Oil prices rose more than 4% by 2:45 p.m. EDT on Friday, which helped fuel oil stocks again. Most followed crude prices higher, with several rallying double digits, thanks in part to some additional catalysts. Leading the charge were Core Laboratories (CLB -4.17%), PBF Energy (PBF -0.10%), Gulfport Energy (GPOR), Patterson-UTI Energy (PTEN 2.30%), and Murphy Oil (MUR -3.54%).
Oil prices finished a big week as today's rally pushed the U.S. oil benchmark WTI up 25% to close around $25 a barrel. One of the main factors fueling oil prices is that producers have taken significant steps to reduce their output. Oil companies have cut the number of drilling rigs operating in the country by 57% since mid-March, which, along with production cuts, should ease some of the pressure excess supply has put on oil prices.
The significant activity slowdown would normally be bad news for service companies like Core Labs and Patterson-UTI Energy. Investors, however, think that the dramatic near-term cuts might help speed up a recovery in the oil market. That could fuel a rebound in activity levels during the second half.
In addition to the oil-fueled rally, several other factors helped drive up these oil stocks today. Murphy Oil, for example, announced that it was closing offices in Canada and Arkansas. These moves, along with a string of other recent cost-cutting initiatives, will enable Murphy to save money so that it can survive the oil market downturn.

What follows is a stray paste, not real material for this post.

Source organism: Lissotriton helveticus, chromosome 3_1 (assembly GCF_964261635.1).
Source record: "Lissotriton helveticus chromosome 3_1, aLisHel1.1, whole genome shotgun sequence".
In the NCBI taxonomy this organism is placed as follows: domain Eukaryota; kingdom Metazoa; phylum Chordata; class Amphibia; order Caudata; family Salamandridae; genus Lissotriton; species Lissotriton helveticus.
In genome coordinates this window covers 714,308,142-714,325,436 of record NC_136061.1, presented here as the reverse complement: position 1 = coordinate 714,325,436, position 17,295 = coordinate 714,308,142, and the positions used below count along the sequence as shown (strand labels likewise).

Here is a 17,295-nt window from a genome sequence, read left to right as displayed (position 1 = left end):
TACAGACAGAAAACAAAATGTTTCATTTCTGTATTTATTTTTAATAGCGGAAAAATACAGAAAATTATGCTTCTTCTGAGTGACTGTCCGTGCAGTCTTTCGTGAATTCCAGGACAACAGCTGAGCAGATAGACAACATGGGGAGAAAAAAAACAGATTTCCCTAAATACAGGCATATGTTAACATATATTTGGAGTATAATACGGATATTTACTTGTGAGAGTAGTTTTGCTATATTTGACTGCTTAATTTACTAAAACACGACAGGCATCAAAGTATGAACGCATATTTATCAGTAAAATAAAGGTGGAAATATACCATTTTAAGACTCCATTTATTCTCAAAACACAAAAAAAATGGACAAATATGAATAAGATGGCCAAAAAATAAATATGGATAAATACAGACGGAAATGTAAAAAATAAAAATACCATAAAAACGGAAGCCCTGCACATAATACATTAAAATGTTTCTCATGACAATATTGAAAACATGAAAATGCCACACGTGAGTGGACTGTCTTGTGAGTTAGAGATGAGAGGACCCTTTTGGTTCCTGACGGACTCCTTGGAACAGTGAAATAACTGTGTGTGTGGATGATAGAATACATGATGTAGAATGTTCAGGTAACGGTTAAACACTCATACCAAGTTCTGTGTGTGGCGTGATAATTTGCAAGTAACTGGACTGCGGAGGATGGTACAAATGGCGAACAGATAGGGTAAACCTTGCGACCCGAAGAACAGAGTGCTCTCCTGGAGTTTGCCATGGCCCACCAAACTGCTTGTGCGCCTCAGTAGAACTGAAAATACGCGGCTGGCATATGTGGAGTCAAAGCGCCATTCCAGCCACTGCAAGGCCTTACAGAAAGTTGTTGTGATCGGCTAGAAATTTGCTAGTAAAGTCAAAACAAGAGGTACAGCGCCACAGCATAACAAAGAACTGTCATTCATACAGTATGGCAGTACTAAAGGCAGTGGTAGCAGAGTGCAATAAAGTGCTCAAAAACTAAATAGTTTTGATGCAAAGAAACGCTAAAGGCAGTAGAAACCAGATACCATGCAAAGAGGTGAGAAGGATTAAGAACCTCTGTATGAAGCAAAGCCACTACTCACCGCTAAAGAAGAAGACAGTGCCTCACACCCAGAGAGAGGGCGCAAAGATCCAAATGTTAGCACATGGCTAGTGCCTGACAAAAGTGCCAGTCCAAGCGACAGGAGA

Refiner PBF Energy, meanwhile, made a move to shore up its finances by pricing a $1 billion debt offering. The notes, due in 2025, carry a 9.25% interest rate. While that's a steep price to pay, the fact that the struggling refining company was able to raise capital was a positive sign.
Finally, natural gas-focused driller Gulfport Energy is rallying today after reporting its first-quarter results. The company posted a surprising profit despite the impact of lower commodity prices. It was able to take advantage of turbulent market conditions during this year to repurchase $73.3 million of its bonds for just $22.8 million in cash.
However, its liquidity remains tight after its banks cut the borrowing base on its credit facility to $700 million, leaving it with only $269 million of breathing room. Because of that, the company plans to keep capital spending at the low-end of its $285 million to $310 million budget range, so it doesn't drill itself any deeper into debt.
Oil prices enjoyed a bounce-back week, which helped fuel rallies in most oil stocks. However, while industry conditions appear to be improving a bit, they're still very challenging.
Companies like PBF Energy are paying a high price for capital, while others like Gulfport Energy are seeing their liquidity sources dry up. Because of that, the industry could still see a wave of bankruptcies later this year if oil prices don't keep rising.